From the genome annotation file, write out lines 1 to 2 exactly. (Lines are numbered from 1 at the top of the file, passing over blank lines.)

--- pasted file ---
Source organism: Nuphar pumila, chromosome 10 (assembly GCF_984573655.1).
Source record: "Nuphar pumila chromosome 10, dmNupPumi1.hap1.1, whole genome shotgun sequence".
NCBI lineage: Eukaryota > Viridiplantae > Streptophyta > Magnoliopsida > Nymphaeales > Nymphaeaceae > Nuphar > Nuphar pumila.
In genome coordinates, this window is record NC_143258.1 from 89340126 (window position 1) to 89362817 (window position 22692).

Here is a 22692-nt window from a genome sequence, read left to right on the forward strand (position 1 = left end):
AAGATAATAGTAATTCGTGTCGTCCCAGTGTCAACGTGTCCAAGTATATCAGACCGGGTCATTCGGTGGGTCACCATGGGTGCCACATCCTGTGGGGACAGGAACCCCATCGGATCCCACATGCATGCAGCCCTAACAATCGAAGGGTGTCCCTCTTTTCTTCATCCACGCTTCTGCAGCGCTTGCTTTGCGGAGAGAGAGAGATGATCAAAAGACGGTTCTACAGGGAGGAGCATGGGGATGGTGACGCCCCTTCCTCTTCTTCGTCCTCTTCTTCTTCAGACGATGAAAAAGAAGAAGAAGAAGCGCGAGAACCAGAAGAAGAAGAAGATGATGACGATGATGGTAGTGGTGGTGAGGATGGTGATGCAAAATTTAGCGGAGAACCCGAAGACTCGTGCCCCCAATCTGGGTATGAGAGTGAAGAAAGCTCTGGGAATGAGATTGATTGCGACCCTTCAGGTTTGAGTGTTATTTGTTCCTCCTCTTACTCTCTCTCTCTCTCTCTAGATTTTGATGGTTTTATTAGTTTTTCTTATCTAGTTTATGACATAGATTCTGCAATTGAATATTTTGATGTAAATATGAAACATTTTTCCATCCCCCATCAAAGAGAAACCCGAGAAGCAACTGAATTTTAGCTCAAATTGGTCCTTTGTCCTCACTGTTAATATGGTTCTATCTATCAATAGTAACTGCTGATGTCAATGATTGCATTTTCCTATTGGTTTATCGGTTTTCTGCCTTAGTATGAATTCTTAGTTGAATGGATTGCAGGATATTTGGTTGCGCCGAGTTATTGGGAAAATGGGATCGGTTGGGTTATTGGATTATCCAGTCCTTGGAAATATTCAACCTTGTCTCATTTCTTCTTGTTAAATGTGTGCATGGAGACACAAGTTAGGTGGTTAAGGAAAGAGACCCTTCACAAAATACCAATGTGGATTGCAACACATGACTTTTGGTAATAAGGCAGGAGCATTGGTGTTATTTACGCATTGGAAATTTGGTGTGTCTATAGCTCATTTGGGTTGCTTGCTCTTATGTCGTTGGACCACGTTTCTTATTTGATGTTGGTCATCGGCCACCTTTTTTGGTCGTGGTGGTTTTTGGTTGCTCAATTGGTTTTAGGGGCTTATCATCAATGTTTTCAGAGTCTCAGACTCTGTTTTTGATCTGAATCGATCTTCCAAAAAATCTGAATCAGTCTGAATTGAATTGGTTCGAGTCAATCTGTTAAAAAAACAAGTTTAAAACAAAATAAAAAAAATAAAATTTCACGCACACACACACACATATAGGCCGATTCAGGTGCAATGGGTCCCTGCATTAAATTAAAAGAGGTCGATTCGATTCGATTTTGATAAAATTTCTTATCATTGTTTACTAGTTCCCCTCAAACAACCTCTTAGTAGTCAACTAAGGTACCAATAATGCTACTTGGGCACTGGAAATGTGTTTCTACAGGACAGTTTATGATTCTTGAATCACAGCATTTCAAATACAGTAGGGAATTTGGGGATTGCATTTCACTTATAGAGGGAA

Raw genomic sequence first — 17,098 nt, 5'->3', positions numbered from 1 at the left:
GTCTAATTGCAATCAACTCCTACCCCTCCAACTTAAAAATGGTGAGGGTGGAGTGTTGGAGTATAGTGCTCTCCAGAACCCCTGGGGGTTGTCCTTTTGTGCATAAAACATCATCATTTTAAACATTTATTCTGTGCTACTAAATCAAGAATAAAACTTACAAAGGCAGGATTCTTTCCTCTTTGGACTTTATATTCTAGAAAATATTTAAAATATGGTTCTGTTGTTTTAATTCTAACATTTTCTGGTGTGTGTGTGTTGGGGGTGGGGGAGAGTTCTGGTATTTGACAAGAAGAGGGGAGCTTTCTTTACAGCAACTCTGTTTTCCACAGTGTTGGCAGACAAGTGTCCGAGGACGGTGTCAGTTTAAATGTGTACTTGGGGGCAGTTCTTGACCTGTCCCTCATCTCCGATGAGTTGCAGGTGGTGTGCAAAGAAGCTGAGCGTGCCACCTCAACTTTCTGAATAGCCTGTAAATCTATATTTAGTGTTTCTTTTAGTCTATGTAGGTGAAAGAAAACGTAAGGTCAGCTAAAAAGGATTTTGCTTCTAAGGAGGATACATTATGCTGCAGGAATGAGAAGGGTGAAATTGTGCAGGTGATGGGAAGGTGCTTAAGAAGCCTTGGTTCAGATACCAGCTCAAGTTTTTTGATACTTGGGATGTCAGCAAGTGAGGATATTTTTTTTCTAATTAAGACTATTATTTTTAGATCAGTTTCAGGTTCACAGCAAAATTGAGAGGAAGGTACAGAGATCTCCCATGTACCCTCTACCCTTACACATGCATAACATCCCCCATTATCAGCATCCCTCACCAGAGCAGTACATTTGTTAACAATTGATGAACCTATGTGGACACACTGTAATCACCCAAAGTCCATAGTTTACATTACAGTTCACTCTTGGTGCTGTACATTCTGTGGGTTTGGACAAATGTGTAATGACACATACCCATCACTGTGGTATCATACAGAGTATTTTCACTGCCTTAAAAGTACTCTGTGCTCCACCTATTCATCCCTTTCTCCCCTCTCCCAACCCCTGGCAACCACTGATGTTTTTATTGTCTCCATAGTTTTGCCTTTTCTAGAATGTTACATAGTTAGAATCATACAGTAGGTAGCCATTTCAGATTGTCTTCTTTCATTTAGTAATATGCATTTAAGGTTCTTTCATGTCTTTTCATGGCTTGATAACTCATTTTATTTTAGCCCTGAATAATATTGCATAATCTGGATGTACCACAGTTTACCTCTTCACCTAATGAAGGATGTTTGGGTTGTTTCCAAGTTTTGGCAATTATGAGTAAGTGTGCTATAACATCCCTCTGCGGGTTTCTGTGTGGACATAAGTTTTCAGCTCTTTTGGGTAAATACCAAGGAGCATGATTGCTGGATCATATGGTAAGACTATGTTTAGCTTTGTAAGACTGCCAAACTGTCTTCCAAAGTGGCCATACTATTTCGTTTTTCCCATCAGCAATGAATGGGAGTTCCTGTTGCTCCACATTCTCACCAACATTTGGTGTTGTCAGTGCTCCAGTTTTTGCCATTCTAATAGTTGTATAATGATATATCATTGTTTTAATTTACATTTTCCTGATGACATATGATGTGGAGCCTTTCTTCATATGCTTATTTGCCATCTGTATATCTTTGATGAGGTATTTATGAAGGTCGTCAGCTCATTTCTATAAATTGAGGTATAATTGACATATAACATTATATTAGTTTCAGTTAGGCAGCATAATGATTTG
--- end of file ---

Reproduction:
Source organism: Nuphar pumila, chromosome 10 (assembly GCF_984573655.1).
Source record: "Nuphar pumila chromosome 10, dmNupPumi1.hap1.1, whole genome shotgun sequence".